Irritable bowel syndrome

A test of the colonic hyperalgesia hypothesis

Paul Latimer, Dugal Campbell, Margaret Latimer, Sushil Sarna, Ed Daniel, William Waterfall

Research output: Contribution to journalArticle

30 Citations (Scopus)

Abstract

This study tested the hypothesis that, in patients with irritable bowel syndrome (IBS), there is a primary hyperalgesia of the colon. Previous work, which examined these patients and normals, has not included subjects who provide a control for relevant psychological characteristics. We compared ratings of pain, following varying degrees of distension of the sigmoid colon, in normals, patients with IBS, and patients who were psychologically disturbed but without bowel symptoms. Psychological characteristics were assessed by a psychiatric interview and psychometric inventories; response to distension was tested by placing a tube in the rectosigmoid colon and successively inflating and deflating a balloon at its tip at 10 cm3 increments up to 50 cm3. Ratings of pain were recorded at each volume. The results indicated that the two patient groups were psychologically similar and both were more disturbed than normals. A linear relation was found between reports of pain and volume of distension in all three groups. There were no significant differences between the proportions of subjects experiencing pain in each group or the average of the ratings. There were no significant associations between the pain ratings and measures of anxiety, depression, neuroticism, and extraversion. The data do not support the hypothesis that colonic hyperalgesia is an important contributory factor in the etiology of the irritable bowel syndrome.

Original languageEnglish (US)
Pages (from-to)285-295
Number of pages11
JournalJournal of Behavioral Medicine
Volume2
Issue number3
DOIs
StatePublished - Sep 1979
Externally publishedYes

Fingerprint

Irritable Bowel Syndrome
Hyperalgesia
Pain
Colon
Psychology
Sigmoid Colon
Psychometrics
Psychiatry
Anxiety
Interviews
Depression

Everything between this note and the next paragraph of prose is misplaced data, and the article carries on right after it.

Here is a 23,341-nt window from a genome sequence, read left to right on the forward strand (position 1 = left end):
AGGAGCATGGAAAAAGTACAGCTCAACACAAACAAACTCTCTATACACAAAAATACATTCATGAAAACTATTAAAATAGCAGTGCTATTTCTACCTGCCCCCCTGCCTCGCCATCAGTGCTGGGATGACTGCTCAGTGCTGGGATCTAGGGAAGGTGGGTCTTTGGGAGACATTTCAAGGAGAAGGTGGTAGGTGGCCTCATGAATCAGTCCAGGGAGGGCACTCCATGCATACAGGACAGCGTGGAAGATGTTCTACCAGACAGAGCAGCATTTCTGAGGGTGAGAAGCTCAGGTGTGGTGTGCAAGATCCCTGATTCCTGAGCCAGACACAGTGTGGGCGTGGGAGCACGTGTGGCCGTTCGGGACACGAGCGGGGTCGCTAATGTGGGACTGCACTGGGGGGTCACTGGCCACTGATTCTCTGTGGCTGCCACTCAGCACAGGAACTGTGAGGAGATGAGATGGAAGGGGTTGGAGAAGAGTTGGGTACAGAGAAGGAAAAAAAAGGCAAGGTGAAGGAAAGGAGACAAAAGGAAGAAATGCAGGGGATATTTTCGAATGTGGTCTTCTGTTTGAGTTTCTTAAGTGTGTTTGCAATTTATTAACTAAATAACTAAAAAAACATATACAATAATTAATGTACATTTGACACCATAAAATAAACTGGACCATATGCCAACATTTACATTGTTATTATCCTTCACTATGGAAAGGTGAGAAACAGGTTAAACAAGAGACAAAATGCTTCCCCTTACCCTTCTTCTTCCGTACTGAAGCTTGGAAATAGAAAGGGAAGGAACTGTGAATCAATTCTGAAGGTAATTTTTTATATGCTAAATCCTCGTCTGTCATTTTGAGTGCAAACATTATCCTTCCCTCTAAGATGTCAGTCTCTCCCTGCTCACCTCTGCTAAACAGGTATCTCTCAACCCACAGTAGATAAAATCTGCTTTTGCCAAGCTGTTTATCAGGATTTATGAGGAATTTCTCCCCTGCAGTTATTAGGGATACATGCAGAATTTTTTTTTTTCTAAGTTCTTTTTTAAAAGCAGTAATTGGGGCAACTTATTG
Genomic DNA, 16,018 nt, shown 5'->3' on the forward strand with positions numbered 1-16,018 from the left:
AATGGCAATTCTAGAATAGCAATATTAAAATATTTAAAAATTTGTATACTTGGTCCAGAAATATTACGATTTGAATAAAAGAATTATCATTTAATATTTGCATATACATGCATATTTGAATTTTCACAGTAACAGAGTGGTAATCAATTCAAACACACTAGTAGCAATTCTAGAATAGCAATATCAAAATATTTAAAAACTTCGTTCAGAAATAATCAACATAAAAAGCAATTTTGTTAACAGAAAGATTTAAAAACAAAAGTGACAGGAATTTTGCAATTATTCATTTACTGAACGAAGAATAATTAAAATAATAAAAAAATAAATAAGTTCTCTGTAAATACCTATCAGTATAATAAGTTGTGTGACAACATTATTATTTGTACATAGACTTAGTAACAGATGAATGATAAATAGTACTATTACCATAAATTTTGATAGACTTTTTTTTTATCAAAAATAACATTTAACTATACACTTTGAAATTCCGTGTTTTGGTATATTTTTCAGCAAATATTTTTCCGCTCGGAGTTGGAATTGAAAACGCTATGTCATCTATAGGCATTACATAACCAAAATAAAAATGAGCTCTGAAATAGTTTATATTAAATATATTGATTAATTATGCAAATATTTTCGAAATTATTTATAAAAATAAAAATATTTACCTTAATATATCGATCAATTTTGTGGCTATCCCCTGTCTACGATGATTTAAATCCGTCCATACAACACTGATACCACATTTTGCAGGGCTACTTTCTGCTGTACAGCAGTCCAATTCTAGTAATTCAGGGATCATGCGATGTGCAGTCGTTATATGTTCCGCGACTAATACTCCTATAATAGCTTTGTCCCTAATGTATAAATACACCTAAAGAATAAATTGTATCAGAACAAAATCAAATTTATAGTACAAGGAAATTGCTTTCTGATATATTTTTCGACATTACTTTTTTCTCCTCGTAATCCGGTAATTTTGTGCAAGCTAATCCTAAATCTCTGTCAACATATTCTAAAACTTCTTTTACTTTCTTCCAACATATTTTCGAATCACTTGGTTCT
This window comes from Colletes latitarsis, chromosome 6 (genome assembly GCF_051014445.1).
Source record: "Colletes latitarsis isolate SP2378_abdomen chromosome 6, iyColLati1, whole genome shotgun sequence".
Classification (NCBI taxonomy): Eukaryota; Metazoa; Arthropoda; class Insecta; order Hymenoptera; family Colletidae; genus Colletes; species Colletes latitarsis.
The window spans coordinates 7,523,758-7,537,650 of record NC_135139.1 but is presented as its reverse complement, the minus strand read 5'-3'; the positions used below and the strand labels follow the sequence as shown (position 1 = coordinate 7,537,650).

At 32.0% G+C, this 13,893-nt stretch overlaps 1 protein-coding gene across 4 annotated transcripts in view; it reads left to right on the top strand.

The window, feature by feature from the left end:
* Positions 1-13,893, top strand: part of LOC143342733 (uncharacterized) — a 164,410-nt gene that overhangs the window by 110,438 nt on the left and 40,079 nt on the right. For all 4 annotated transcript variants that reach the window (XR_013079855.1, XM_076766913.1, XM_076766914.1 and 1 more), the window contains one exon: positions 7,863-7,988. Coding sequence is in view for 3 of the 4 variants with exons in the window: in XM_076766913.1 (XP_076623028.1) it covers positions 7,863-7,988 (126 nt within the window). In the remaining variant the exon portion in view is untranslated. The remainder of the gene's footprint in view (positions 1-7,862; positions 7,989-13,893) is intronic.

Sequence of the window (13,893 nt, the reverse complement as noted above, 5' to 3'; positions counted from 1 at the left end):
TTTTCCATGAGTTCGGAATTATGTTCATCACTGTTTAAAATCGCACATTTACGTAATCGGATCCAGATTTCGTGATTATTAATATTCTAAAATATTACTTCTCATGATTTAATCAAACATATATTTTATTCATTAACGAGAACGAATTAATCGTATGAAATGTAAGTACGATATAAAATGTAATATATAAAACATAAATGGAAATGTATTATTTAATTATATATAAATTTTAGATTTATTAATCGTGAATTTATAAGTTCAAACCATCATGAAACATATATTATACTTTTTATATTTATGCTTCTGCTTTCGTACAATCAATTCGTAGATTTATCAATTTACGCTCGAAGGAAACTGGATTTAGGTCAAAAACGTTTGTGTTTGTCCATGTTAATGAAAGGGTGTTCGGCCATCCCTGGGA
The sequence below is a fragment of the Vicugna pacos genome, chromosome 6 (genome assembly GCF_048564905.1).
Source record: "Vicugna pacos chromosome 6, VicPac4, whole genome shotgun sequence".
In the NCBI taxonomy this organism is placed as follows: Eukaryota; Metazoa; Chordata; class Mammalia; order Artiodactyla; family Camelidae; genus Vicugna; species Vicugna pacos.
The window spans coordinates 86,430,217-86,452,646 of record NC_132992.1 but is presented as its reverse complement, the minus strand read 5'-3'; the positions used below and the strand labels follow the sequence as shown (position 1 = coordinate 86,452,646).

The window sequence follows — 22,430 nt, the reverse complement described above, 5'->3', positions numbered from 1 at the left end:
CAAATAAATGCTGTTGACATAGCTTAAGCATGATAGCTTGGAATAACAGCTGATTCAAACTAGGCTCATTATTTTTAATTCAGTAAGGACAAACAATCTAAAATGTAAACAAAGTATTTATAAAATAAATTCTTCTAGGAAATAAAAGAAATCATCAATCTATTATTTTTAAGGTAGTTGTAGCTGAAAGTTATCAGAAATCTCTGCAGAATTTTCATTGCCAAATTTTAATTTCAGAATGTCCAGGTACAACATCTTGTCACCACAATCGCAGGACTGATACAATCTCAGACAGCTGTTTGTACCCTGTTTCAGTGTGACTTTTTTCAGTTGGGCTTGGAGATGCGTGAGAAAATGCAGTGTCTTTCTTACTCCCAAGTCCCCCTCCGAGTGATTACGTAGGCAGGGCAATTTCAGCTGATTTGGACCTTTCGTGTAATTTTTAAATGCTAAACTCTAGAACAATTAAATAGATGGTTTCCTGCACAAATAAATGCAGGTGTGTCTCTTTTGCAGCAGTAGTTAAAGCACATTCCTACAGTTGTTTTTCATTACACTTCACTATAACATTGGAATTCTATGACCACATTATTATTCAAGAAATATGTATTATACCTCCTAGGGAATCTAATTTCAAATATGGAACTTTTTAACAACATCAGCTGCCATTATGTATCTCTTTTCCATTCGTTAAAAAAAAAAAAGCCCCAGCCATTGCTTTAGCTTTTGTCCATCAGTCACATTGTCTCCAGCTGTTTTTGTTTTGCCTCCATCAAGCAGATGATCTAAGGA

Equipment and Supplies

Keywords

  • colonic hyperalgesia
  • irritable bowel syndrome
  • pain
  • psychophysiological disorder

ASJC Scopus subject areas

  • Clinical Psychology
  • Psychology(all)

Cite this

Latimer, P., Campbell, D., Latimer, M., Sarna, S., Daniel, E., & Waterfall, W. (1979). Irritable bowel syndrome: A test of the colonic hyperalgesia hypothesis. Journal of Behavioral Medicine, 2(3), 285-295. https://doi.org/10.1007/BF00844925

Irritable bowel syndrome : A test of the colonic hyperalgesia hypothesis. / Latimer, Paul; Campbell, Dugal; Latimer, Margaret; Sarna, Sushil; Daniel, Ed; Waterfall, William.

In: Journal of Behavioral Medicine, Vol. 2, No. 3, 09.1979, p. 285-295.

Research output: Contribution to journalArticle

Latimer, P, Campbell, D, Latimer, M, Sarna, S, Daniel, E & Waterfall, W 1979, 'Irritable bowel syndrome: A test of the colonic hyperalgesia hypothesis', Journal of Behavioral Medicine, vol. 2, no. 3, pp. 285-295. https://doi.org/10.1007/BF00844925
Latimer P, Campbell D, Latimer M, Sarna S, Daniel E, Waterfall W. Irritable bowel syndrome: A test of the colonic hyperalgesia hypothesis. Journal of Behavioral Medicine. 1979 Sep;2(3):285-295. https://doi.org/10.1007/BF00844925
Latimer, Paul ; Campbell, Dugal ; Latimer, Margaret ; Sarna, Sushil ; Daniel, Ed ; Waterfall, William. / Irritable bowel syndrome : A test of the colonic hyperalgesia hypothesis. In: Journal of Behavioral Medicine. 1979 ; Vol. 2, No. 3. pp. 285-295.
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